It is distinguishable from statute of limitations, in that statute of repose cuts off right of action after specified time measured from delivery of product or completion of work, regardless of time of accrual of cause of action or of notice of invasion of legal rights. Universal Engineering Corp. v. Perez, Fla., 451 So.2d 463, 465
@
- statute of uses (use)
@ statute of wills
In old English law, the statute 32 Hen. VIII, c. 1, which enacted that all persons being seised in fee-simple (except femes covert, infants, idiots, and persons of non-sane memory) might, by will and testament in writing, devise to any other person, except to bodies corporate, two-thirds of their lands, tenements, and hereditaments, held in chivalry, and the whole of those held in socage. 2 Bl.Comm. 375
@ statute roll
A roll upon which an English statute, after receiving the royal assent, was formerly entered
@ statutes at large
An official compilation of the acts and resolutions of each session of Congress published by the Office of the Federal Register in the National Archives and Records Service. It consists of two parts, the first comprising public acts and joint resolutions, the second, private acts and joint resolutions, concurrent resolutions, treatises, proposed and ratified amendments to Constitution, and Presidential proclamations. The arrangement is currently by Public Law number, and by chapter number in pre-1951 volumes. This is the official print of the law for citation purposes where titles of the United States Code have not been enacted into positive law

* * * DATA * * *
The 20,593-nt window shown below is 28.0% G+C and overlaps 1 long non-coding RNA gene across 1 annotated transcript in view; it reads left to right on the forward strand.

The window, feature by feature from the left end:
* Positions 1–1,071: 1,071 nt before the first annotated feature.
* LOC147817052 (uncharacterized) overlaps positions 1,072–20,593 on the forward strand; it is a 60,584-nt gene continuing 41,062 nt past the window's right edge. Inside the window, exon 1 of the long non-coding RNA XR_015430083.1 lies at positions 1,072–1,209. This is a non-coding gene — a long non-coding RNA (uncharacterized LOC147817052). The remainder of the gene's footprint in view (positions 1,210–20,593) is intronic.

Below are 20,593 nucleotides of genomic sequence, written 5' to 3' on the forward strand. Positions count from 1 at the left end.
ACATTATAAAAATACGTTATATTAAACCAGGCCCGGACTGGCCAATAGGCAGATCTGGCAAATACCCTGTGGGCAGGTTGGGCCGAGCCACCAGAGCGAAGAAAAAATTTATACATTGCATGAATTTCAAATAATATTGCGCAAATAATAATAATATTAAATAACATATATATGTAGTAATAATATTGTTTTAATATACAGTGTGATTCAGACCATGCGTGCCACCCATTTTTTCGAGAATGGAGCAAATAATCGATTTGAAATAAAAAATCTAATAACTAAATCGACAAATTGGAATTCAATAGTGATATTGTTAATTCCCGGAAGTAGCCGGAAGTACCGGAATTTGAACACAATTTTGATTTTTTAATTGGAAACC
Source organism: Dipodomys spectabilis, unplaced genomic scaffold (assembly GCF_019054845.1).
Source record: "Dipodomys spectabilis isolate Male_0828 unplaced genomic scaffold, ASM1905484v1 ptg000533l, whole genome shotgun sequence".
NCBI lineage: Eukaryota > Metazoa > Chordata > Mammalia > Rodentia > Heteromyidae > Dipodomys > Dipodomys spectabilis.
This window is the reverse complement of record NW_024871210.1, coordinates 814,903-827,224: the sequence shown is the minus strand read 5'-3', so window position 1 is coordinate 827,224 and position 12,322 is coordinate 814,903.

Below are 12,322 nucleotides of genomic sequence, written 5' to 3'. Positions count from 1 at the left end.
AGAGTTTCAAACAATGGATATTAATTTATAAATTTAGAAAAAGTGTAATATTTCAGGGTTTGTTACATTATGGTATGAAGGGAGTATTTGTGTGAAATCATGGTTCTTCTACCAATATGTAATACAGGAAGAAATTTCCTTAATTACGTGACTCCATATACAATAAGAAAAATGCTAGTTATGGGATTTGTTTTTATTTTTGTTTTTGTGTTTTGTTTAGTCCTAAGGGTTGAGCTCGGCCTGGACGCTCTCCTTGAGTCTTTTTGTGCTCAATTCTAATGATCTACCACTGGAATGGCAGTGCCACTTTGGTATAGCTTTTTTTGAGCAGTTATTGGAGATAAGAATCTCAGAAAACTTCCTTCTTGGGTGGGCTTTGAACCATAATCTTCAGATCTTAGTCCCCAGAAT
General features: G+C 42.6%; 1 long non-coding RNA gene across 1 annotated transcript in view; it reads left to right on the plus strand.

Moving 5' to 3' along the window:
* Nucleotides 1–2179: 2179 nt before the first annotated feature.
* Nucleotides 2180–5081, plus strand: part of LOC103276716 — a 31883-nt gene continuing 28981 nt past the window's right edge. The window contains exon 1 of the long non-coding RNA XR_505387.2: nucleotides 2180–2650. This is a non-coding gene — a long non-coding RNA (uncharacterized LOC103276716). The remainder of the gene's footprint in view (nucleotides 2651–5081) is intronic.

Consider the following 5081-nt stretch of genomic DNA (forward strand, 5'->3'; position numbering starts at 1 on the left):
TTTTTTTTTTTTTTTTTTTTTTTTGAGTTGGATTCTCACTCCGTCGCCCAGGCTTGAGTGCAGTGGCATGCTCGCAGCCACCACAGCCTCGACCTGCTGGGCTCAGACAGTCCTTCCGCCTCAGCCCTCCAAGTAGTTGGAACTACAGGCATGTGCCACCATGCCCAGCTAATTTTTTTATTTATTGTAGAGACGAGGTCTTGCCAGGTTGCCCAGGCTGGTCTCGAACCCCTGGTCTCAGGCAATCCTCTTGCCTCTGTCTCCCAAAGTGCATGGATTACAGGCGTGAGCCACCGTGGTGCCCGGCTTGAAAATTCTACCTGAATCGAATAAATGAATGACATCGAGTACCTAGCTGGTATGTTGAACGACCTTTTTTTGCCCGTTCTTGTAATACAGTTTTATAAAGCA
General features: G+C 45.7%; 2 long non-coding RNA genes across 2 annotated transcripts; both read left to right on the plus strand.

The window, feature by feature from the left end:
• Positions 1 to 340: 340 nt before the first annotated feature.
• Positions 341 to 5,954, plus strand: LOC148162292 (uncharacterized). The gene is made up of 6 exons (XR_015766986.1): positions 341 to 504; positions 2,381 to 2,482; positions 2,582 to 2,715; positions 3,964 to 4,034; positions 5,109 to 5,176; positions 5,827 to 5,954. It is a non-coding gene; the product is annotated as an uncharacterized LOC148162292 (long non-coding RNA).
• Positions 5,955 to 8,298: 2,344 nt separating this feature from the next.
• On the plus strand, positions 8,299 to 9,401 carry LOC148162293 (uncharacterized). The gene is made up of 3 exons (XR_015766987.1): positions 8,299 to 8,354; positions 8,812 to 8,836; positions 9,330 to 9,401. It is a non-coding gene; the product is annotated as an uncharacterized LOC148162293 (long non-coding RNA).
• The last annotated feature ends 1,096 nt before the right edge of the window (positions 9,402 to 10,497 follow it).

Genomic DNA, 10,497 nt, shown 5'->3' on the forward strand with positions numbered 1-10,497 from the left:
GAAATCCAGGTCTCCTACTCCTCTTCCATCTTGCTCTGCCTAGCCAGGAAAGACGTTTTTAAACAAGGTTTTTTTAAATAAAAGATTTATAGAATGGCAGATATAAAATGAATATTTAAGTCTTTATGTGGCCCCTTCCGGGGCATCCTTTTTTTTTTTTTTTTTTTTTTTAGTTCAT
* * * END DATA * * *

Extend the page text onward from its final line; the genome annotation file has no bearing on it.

@ statutes of amendments and jeofailes
Formerly, statutes whereby a pleader who perceived any slip in the form of his proceedings, and acknowledged the error (jeofaile), was permitted to amend
@
- statute staple (See staple)
@ temporary statute
One which is limited in its duration at the time of its enactment. It continues in force until the time of its limitation has expired, unless sooner repealed. A statute which by reason of its nature has only a single and temporary operation-e.g. an appropriation bill-is also called a temporary statute.
@

Black's law dictionary. . 1990.

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  • statute — stat·ute / sta chüt/ n [Latin statutum law, regulation, from neuter of statutus, past participle of statuere to set up, station, from status position, state] 1: a law enacted by the legislative branch of a government see also code, statutory law …   Law dictionary